Meghan Brown had fired her pink .38-caliber handgun only inside a shooting range. Even there, she said, she wasn’t very good.
The 2009 Miss Tierra Verde, 25 and a slender brunet, had trouble pulling back the trigger. When she did manage, she said she almost never hit the target.
That Saturday was different.
A man barged into her home, attacking her and beating her fiance. Adrenaline pumping, she fetched the gun from her bedroom. She trained it on the man, following his movements as he tussled with her fiance.
She saw an opening. She pulled the trigger. Pop. Pop. Pop. Pop.
Albert F. Hill, 42, never got up.
“I’m glad it was me,” Brown said. “Not everybody else is that prepared, you know what I mean. Not everybody else is walking around with a loaded .38.”
The knock came about 3 a.m.
It was a friendly rhythm, Brown said — bop bodda bop bop, bop, bop.
It wasn’t unusual for friends to come by at such a late hour. One of Brown’s friends had stopped by a month ago at that time. The couple always offered one of their beds to people who were too drunk to drive home from a nearby bar. Brown said she went to the front door thinking it must be a friend.
“It still didn’t dawn on me that there was a guy outside waiting to kill us,” she said.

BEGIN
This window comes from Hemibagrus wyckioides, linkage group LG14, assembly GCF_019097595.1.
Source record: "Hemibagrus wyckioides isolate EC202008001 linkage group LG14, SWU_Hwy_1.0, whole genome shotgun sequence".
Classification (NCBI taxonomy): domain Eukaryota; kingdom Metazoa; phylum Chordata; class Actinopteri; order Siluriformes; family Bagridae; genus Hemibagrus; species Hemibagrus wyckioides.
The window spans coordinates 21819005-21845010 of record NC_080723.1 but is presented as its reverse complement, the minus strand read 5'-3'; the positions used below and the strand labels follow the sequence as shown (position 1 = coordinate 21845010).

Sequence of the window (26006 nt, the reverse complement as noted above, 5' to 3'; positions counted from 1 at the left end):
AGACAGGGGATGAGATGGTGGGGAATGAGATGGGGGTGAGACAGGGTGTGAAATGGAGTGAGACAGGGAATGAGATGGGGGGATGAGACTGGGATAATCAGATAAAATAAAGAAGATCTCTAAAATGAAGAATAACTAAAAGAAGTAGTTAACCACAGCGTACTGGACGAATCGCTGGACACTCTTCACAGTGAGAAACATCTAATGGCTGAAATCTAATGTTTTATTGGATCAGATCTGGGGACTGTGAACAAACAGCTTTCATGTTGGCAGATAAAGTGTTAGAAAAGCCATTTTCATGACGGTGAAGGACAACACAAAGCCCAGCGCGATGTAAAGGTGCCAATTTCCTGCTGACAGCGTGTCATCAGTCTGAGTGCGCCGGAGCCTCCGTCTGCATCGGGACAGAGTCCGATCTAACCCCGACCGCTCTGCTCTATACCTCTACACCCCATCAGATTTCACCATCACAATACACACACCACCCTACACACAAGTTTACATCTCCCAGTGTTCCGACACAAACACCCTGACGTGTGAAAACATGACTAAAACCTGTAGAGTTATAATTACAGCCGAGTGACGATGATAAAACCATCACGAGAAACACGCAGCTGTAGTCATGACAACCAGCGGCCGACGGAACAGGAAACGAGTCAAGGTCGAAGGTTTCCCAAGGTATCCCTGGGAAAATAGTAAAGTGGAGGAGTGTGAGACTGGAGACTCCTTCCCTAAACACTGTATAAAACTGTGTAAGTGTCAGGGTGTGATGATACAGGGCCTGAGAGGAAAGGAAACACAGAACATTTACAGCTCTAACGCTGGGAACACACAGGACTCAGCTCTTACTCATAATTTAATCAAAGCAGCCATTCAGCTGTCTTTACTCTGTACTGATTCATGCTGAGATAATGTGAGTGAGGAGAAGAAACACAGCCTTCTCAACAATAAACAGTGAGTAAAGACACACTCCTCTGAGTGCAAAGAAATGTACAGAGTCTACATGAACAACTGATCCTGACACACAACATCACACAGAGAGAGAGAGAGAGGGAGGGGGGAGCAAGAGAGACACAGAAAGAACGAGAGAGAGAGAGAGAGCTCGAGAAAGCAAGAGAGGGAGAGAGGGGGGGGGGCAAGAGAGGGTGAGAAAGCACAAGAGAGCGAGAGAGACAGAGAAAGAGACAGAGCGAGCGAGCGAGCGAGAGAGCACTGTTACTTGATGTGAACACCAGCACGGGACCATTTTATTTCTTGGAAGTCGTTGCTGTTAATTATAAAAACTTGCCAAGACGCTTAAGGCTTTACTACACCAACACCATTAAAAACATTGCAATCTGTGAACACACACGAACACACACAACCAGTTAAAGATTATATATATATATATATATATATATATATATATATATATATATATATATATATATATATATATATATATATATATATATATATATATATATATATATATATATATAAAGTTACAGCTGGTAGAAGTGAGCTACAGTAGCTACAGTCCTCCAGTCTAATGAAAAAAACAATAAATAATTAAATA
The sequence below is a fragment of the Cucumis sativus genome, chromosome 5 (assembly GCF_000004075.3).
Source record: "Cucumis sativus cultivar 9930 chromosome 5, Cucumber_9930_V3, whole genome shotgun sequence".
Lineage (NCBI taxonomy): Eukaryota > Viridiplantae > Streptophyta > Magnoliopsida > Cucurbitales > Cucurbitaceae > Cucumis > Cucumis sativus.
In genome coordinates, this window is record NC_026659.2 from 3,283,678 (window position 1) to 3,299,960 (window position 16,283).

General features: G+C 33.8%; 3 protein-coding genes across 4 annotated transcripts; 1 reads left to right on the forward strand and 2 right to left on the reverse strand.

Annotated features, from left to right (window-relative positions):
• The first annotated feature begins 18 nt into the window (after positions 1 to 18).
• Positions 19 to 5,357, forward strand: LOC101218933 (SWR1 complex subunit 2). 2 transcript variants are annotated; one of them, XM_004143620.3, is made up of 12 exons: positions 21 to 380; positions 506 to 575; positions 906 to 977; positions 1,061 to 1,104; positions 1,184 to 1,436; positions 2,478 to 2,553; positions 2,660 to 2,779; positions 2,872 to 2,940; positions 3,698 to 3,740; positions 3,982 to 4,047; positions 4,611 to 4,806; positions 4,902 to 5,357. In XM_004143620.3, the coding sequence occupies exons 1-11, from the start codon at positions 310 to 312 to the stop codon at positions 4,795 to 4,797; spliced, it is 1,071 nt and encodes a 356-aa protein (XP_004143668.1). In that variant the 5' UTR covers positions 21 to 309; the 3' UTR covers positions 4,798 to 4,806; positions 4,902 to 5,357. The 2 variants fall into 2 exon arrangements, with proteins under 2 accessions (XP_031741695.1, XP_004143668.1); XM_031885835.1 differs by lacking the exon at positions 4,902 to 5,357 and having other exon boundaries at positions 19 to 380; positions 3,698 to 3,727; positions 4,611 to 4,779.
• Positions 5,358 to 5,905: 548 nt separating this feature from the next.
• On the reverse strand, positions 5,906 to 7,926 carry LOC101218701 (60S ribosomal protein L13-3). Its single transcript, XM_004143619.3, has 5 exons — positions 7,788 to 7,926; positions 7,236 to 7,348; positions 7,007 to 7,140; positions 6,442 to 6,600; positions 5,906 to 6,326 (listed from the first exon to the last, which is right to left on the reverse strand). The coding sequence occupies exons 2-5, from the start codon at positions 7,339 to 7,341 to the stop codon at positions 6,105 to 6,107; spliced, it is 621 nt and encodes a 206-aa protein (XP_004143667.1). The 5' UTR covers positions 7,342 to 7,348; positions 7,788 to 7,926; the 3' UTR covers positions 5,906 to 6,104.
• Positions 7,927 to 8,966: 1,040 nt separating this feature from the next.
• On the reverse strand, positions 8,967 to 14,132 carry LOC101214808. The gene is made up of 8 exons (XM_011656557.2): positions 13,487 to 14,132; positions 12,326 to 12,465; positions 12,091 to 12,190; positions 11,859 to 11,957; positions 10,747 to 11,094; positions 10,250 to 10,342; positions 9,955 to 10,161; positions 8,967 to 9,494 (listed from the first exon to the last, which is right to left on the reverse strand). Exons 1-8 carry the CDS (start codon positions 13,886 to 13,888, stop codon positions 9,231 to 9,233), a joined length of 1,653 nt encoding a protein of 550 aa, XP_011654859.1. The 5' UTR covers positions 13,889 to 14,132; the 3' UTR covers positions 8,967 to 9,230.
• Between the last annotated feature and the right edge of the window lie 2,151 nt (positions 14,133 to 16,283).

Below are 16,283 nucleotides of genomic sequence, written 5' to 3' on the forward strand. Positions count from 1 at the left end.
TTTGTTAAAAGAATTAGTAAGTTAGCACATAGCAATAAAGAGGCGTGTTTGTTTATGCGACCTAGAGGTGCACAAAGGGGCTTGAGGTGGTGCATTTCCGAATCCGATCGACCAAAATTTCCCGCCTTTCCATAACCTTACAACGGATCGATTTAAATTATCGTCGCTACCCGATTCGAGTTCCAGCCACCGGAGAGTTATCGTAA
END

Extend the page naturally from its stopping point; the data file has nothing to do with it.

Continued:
She unlocked the door. She said Hill pushed it open.
Hill, a tattooed, bald, 250-pound man, quickly overpowered her. He grabbed her from behind and wrapped his fingers around her nose and mouth, smothering her and snuffing out her screams.
“It all happened so fast,” she said.
She tried to squirm away, but couldn’t. He made a beeline for the master bedroom, as if he knew where he was going, Planthaber and Brown said.
Brown continued to flail. Hall moved his hand to her neck. Brown let out a scream.
Out came Planthaber. He went for the man.
“My No. 1 objective is to get this guy off my fiancee,” he said.
The two rolled around, breaking the dining room table and chairs. Planthaber said it lasted about two minutes. Hill had a good 80 pounds on him and was winning.
While they were fighting, Brown got her gun from the bottom drawer of her nightstand.
She trained the weapon on the man, but was unable to shoot because Planthaber was too close. She followed his movements.
“I had my gun drawn, focused in on him; as he moved, my gun moved,” she said. “I waited for my shot, and when I saw an opening, I fired.”
Source: Danny Valentine for the Times Tampa Bay.